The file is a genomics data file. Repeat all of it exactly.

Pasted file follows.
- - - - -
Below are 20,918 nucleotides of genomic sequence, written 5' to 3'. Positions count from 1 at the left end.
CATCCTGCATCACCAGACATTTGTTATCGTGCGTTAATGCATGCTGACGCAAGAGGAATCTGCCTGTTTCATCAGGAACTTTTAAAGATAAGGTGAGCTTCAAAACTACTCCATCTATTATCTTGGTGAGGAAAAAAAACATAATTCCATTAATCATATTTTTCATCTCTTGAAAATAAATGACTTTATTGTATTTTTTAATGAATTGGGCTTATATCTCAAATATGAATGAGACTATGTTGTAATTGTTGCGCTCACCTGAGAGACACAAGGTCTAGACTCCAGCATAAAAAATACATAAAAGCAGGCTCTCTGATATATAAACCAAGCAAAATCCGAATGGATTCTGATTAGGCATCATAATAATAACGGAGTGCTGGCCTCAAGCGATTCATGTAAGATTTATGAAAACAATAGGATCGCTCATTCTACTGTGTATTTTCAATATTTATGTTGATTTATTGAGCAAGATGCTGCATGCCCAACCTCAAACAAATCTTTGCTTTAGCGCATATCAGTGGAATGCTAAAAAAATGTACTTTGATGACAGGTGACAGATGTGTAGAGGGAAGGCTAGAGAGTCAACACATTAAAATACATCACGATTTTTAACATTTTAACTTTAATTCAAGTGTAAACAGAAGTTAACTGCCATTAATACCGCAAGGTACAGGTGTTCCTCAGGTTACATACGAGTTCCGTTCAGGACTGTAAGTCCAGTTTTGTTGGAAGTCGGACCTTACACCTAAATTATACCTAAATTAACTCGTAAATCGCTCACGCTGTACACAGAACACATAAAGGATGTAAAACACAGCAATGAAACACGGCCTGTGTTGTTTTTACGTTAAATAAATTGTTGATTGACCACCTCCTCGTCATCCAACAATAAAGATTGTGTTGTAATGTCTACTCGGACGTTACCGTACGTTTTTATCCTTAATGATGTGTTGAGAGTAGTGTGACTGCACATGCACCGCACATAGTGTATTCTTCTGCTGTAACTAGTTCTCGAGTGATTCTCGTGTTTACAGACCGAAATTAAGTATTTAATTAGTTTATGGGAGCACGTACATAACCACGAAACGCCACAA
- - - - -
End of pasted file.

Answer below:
Below are 20,918 nucleotides of genomic sequence, written 5' to 3'. Positions count from 1 at the left end.
CATCCTGCATCACCAGACATTTGTTATCGTGCGTTAATGCATGCTGACGCAAGAGGAATCTGCCTGTTTCATCAGGAACTTTTAAAGATAAGGTGAGCTTCAAAACTACTCCATCTATTATCTTGGTGAGGAAAAAAAACATAATTCCATTAATCATATTTTTCATCTCTTGAAAATAAATGACTTTATTGTATTTTTTAATGAATTGGGCTTATATCTCAAATATGAATGAGACTATGTTGTAATTGTTGCGCTCACCTGAGAGACACAAGGTCTAGACTCCAGCATAAAAAATACATAAAAGCAGGCTCTCTGATATATAAACCAAGCAAAATCCGAATGGATTCTGATTAGGCATCATAATAATAACGGAGTGCTGGCCTCAAGCGATTCATGTAAGATTTATGAAAACAATAGGATCGCTCATTCTACTGTGTATTTTCAATATTTATGTTGATTTATTGAGCAAGATGCTGCATGCCCAACCTCAAACAAATCTTTGCTTTAGCGCATATCAGTGGAATGCTAAAAAAATGTACTTTGATGACAGGTGACAGATGTGTAGAGGGAAGGCTAGAGAGTCAACACATTAAAATACATCACGATTTTTAACATTTTAACTTTAATTCAAGTGTAAACAGAAGTTAACTGCCATTAATACCGCAAGGTACAGGTGTTCCTCAGGTTACATACGAGTTCCGTTCAGGACTGTAAGTCCAGTTTTGTTGGAAGTCGGACCTTACACCTAAATTATACCTAAATTAACTCGTAAATCGCTCACGCTGTACACAGAACACATAAAGGATGTAAAACACAGCAATGAAACACGGCCTGTGTTGTTTTTACGTTAAATAAATTGTTGATTGACCACCTCCTCGTCATCCAACAATAAAGATTGTGTTGTAATGTCTACTCGGACGTTACCGTACGTTTTTATCCTTAATGATGTGTTGAGAGTAGTGTGACTGCACATGCACCGCACATAGTGTATTCTTCTGCTGTAACTAGTTCTCGAGTGATTCTCGTGTTTACAGACCGAAATTAAGTATTTAATTAGTTTATGGGAGCACGTACATAACCACGAAACGCCACAA